Long Term Agroecosystem Research Overview
- Agroecosystem productivity is sustainably enhanced by the development and application of new technologies
- Mitigation and adaptation of agroecosystems to climate change is improved by more accurate predictions of resource responses to system drivers
- Stronger linkages to other long-term research networks improves conservation and environmental quality in agricultural landscapes
- The socio-economic viability of, and opportunities for, rural communities are enhanced through educational outreach by LTAR scientists and collaborators
LTAR Research Sites
Data from the following LTAR sites are presented. They are related to topics such as agricultural sustainability, climate change, ecosystem services, and natural resource conservation at the watershed or landscape scale.
These data are collected to provide a measurement of rainfall at the Biodiversity site.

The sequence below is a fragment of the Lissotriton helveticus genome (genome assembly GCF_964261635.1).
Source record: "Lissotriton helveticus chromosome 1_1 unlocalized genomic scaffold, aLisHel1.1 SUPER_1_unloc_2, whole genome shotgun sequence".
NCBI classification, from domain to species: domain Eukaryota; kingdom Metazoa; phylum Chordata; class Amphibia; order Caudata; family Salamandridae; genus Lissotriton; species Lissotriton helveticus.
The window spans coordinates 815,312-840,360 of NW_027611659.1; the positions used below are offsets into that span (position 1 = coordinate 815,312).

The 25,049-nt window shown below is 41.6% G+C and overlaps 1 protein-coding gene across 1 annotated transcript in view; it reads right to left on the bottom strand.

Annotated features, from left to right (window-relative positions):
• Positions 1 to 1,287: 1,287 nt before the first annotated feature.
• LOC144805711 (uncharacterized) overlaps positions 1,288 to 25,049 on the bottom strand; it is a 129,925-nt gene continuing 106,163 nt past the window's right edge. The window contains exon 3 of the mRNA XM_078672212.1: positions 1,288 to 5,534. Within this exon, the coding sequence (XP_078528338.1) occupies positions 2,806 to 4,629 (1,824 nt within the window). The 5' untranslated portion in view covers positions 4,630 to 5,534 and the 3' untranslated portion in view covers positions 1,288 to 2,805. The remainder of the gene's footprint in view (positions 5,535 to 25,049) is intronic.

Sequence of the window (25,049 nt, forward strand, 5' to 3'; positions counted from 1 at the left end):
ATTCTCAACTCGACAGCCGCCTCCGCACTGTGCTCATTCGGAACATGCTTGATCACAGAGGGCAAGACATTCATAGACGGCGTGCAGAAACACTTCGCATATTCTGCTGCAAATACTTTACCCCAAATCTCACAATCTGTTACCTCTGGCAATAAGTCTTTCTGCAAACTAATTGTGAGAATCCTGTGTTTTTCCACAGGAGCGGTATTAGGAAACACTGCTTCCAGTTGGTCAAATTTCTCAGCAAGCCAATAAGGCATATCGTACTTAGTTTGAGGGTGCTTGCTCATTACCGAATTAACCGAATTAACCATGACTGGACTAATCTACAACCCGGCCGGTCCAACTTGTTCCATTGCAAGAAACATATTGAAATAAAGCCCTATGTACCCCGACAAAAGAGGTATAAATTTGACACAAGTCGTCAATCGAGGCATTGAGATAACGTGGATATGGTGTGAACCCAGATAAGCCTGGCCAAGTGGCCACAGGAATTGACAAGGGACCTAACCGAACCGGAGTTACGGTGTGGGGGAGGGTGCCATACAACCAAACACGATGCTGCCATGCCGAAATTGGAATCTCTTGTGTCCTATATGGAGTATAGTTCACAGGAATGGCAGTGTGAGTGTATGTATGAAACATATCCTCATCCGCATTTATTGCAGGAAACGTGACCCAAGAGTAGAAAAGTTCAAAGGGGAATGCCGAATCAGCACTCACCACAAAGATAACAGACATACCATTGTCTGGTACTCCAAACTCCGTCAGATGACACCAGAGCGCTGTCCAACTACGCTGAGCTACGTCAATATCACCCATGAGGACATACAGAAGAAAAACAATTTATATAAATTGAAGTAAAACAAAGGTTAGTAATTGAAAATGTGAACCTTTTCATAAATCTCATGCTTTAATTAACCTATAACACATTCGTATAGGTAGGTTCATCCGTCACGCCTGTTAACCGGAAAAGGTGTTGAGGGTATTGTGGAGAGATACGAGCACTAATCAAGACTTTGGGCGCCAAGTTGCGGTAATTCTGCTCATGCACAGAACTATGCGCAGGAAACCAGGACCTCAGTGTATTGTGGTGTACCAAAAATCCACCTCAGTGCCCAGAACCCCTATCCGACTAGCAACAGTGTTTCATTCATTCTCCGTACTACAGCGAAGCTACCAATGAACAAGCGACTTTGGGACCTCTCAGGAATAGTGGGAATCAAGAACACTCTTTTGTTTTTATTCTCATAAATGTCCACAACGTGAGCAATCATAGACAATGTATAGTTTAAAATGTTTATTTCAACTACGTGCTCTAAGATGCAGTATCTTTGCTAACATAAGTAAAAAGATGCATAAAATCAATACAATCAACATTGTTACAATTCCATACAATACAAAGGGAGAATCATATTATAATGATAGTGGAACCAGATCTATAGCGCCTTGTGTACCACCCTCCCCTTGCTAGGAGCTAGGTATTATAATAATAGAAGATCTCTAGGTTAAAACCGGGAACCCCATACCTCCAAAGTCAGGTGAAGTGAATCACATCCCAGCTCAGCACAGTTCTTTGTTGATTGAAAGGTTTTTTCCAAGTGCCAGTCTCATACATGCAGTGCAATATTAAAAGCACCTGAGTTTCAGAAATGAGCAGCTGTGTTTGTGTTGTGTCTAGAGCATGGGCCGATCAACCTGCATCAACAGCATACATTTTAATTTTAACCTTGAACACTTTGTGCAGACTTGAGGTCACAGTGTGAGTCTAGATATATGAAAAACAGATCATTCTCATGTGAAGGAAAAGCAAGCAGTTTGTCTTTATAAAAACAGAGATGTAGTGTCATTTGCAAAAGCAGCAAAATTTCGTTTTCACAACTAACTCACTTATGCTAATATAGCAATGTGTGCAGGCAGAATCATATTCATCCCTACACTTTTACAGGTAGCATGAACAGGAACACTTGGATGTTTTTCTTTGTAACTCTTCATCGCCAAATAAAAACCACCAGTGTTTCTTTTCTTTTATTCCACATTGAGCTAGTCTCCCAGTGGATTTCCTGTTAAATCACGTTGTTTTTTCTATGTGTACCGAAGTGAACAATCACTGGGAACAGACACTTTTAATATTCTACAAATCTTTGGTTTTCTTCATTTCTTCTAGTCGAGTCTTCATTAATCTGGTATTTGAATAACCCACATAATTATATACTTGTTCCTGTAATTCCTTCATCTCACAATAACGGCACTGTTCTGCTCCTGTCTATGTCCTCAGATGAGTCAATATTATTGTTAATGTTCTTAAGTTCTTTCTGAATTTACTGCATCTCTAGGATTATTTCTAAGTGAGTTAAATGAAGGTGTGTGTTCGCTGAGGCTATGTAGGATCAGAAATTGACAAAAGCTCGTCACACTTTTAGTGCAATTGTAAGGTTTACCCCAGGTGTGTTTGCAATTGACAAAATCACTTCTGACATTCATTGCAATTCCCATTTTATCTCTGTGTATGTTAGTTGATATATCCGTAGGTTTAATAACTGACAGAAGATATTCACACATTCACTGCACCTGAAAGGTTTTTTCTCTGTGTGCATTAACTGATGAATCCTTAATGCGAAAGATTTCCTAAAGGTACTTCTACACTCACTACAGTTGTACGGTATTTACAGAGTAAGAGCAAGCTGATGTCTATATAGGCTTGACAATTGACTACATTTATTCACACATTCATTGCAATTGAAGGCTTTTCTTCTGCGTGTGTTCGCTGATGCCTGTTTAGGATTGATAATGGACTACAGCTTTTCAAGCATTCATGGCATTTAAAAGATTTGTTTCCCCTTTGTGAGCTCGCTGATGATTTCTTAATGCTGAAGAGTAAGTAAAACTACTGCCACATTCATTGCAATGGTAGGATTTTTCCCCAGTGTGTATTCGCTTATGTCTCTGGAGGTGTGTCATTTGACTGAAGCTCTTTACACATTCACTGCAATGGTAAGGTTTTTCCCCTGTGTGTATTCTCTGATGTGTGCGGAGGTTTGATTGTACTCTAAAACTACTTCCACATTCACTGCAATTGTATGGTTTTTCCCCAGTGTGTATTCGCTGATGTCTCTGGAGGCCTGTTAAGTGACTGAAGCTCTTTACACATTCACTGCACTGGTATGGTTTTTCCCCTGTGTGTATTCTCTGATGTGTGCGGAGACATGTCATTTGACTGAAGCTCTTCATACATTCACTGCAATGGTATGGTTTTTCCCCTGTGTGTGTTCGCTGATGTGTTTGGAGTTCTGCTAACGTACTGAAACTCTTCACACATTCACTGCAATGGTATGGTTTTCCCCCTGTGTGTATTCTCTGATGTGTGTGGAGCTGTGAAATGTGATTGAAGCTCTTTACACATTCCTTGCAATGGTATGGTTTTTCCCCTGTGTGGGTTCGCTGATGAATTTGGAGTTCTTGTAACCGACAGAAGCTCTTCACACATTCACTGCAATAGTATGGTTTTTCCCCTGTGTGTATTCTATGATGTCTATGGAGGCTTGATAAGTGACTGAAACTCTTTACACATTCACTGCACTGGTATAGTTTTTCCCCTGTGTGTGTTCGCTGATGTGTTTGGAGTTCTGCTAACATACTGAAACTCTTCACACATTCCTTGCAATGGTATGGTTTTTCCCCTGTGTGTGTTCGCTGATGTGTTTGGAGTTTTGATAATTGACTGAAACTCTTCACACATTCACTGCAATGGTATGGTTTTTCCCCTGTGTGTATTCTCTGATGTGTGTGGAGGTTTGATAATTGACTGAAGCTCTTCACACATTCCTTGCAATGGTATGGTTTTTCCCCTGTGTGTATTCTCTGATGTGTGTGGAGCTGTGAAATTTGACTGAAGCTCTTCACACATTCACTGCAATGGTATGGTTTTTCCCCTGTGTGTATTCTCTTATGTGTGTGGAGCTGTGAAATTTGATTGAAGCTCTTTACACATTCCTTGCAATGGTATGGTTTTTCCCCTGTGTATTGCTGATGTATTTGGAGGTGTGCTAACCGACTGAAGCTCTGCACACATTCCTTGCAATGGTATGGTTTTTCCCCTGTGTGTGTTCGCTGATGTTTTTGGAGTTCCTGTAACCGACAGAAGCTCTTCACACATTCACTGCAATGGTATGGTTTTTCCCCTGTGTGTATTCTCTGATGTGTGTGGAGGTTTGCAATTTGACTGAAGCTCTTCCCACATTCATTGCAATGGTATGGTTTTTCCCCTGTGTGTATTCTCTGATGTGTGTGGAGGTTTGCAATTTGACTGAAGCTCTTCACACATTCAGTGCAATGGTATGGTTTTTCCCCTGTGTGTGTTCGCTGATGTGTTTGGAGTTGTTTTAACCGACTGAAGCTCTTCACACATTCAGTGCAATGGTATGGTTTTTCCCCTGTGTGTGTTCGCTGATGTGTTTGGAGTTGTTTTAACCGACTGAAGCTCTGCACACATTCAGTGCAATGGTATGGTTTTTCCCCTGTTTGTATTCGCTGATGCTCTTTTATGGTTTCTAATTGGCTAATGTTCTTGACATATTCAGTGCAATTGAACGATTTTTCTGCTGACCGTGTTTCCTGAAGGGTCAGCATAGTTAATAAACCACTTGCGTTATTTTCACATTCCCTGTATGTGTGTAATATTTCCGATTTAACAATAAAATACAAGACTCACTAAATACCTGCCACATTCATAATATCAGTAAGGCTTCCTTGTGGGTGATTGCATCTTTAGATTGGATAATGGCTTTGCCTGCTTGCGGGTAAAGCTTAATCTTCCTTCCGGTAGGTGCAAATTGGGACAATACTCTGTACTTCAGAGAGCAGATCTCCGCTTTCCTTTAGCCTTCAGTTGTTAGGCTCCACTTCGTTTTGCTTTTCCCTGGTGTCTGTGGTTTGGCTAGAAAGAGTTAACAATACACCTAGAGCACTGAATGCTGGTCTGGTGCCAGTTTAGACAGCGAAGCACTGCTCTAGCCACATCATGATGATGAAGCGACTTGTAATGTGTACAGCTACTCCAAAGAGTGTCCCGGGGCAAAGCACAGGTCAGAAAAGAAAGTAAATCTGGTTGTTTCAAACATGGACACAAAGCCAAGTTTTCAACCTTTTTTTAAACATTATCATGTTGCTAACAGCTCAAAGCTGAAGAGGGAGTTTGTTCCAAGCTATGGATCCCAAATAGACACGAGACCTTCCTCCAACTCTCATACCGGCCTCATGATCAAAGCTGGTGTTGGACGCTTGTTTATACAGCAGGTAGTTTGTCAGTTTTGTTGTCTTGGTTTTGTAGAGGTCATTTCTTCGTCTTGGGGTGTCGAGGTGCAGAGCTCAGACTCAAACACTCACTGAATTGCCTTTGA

Line intercept data of long-term vegetation responses to shrub removal and lagomorph exclusion in a creosotebush community
The purpose of this study is to quantify vegetation dynamics in response to lagomorph and shrub exclusion. Data consist of vertical line intercept measures of the perennial grasses, suffretescents and shrubs.
This data set is comprised of daily precipitation totals, in inches, measured by Belfort Instruments weighing rain gauges at 58 locations on the Jornada Experimental Range.
The Effects of Changing Vegetative Composition on the Abundance, Species Diversity and Activity of Birds in the Chihuahuan Desert
A variety of mechanisms, both anthropogenic and natural, can lead to changes in the vegetation composition of a community. In semi- desert grasslands, for example, Schlesinger et al.
Objectives. Desertification is hypothesized to have altered the spatial and temporal availability of resources required by the biota. Results of desertification on the Jornada include changes to shrub dominated communities and major soil changes.